By Robert A. Vella
Last week, I had a very interesting conversation with a visiting relative. We discussed a wide range of topics, and I greatly appreciated his perspective as a late Gen Xer who resides in a culturally distinct region from my own. One of the topics we delved into was the human psychology behind the escalating public distrust of our social institutions.
When I conveyed my concerns about civil society breaking down from the rise of narcissism, hubris, and uninformed subjective opinion amongst the populace, he said something I didn’t expect:
“It’s like devolution.”
He went on to suggest that this apparent return to our primitive past, where intellectualism and humility were denigrated as feeble and effeminate, is at least partially due to modern consumer technology. Specifically, he cited how cellphones and other electronic devices are alleviating people of the everyday activities which help keep our minds sharp and counter our inclination towards laziness.
It was an insightful observation which is receiving a lot of sociological study these days; and, that it came from a younger person whose life is immersed in such technology, is even more impressive.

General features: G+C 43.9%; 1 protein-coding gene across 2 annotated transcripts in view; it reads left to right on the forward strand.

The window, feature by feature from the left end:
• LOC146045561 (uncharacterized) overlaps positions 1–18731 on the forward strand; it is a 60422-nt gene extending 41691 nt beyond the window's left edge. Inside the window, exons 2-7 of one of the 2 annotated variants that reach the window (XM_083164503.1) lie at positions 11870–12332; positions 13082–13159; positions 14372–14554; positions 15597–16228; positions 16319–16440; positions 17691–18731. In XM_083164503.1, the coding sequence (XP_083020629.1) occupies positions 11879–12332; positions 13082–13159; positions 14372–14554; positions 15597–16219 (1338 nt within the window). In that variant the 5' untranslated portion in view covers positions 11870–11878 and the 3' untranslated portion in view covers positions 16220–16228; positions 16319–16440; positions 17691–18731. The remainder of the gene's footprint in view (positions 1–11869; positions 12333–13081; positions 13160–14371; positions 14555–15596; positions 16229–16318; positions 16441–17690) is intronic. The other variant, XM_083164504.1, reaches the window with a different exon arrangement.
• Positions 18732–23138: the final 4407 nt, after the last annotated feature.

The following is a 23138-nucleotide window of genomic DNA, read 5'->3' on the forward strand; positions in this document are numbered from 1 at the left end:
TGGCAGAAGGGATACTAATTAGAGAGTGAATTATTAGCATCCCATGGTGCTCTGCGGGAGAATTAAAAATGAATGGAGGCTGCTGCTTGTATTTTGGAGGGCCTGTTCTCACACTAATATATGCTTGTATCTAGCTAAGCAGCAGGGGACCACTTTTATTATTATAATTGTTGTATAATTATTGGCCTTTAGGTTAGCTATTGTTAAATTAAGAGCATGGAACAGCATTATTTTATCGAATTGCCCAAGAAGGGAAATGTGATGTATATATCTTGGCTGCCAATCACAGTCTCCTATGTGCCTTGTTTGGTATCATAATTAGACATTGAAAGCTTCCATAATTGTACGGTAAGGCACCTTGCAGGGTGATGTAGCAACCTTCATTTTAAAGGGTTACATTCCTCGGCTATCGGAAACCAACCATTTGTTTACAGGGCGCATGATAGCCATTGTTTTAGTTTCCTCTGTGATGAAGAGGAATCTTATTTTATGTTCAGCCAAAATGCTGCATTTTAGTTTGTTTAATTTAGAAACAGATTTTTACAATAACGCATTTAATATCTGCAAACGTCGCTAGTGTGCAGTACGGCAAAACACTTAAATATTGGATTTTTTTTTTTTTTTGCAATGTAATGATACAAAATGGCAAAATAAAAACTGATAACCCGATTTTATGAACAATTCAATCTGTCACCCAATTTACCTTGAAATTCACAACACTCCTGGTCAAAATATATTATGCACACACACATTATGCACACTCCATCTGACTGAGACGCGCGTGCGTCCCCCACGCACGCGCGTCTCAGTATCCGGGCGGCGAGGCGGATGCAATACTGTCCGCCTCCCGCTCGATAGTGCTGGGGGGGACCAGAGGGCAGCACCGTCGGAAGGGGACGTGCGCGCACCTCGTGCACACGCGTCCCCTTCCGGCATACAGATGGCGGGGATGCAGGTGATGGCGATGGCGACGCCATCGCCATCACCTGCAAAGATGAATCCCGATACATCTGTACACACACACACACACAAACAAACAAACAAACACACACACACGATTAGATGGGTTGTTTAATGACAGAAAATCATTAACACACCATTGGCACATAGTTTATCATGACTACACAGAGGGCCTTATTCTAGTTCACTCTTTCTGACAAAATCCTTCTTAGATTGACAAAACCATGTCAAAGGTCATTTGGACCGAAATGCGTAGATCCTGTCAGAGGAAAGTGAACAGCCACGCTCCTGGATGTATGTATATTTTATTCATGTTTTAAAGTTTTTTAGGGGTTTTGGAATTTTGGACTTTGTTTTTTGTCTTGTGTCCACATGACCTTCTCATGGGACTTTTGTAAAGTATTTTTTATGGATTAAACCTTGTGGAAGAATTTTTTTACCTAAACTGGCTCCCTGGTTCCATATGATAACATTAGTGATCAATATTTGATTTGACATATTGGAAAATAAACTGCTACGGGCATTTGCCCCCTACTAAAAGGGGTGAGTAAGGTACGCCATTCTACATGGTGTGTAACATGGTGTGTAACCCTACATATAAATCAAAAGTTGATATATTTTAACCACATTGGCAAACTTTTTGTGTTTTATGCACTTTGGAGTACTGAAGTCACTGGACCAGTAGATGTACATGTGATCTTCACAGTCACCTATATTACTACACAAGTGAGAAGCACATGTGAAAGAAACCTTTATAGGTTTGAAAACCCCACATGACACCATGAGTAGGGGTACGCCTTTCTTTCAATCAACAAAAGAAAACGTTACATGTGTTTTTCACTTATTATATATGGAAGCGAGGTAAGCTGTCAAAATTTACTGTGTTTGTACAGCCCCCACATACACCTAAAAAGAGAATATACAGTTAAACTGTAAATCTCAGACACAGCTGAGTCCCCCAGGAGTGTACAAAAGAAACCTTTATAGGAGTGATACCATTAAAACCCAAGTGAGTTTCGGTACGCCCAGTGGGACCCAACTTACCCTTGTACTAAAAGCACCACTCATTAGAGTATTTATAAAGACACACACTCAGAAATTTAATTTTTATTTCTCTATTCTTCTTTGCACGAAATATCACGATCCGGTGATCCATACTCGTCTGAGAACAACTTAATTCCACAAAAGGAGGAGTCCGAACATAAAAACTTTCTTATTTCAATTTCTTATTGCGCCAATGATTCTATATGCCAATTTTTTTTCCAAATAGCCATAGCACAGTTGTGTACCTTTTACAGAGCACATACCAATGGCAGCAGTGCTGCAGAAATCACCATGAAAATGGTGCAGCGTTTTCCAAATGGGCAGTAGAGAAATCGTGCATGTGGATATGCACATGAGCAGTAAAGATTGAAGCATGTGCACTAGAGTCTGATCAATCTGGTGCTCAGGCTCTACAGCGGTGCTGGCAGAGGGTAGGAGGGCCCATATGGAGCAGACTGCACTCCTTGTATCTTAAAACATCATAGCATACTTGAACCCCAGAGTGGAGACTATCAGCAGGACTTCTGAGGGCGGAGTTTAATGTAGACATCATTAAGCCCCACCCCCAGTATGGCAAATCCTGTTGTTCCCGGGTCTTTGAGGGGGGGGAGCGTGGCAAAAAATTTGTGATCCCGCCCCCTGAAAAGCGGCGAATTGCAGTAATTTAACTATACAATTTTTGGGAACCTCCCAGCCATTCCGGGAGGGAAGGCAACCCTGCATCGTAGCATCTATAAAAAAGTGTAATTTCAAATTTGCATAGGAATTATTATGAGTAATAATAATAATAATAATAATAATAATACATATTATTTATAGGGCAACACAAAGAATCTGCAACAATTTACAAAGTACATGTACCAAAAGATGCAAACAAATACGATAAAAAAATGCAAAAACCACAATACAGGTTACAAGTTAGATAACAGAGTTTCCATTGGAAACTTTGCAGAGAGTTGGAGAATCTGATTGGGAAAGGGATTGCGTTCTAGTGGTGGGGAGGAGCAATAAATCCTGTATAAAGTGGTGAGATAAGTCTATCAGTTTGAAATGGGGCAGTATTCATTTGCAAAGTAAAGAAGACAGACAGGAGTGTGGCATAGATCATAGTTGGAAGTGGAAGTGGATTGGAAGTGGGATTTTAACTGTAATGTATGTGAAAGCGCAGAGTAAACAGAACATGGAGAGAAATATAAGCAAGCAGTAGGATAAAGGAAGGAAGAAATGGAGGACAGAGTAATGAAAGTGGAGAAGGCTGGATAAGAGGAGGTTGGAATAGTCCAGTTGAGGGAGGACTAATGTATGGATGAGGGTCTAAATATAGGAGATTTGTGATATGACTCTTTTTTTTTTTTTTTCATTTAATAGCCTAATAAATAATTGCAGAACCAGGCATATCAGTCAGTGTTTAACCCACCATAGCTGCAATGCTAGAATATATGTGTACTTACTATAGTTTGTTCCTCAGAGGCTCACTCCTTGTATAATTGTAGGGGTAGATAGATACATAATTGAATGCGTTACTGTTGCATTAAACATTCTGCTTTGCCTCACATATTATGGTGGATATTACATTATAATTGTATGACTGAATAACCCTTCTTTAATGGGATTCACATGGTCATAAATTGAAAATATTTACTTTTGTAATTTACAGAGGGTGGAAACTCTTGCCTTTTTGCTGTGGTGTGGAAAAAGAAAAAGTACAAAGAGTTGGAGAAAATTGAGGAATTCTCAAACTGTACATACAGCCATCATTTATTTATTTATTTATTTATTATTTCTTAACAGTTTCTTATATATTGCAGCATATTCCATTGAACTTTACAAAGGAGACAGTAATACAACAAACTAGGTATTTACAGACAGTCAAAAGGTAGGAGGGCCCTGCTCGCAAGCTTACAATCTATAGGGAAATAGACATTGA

Our conversation continued as we explored the psychological aspects of this phenomenon.
I asked him, as a layperson, if he would disregard the informed opinion of a doctor regarding surgery or challenge an aircraft pilot while performing flight duties. He replied that he would only if it was meaningful and necessary. Then, I asked him if it was only a difference of opinion. He hesitated for a moment in contemplation unsure about his response. I offered an example of a person I know who adamantly answered “yes” to my question. He seemed surprised that anyone could be so brazen. I explained that this person dropped out of the education system before high school and grew up in a secluded, culturally restricted community.
I’m relating this conversation today not because we should never question accepted knowledge or professional expertise – far from it. All humans are fallible and all people make mistakes no matter their education, training, experience, and character. I am relating it because we are at a pivotal point in time when our very future depends on what we do in the here and now.
Why is this spread of narcissism and hubris happening? Why are we so obsessed with our own opinions particularly those which are demonstrably uninformed? Is it due to intellectual devolution as suggested by my family member? What compels us towards the mentality of I believe it, therefore it must be true? What makes us prioritize our philosophical beliefs over empirical knowledge? Don’t facts matter anymore? Are our worsening culture wars blinding us to our shared humanity? Can we not see, or do we not care about the purposeful and disingenuous agendas of extreme ideologies? Where there is truth, must it always be destroyed? When we argue about everything, how can we accomplish anything?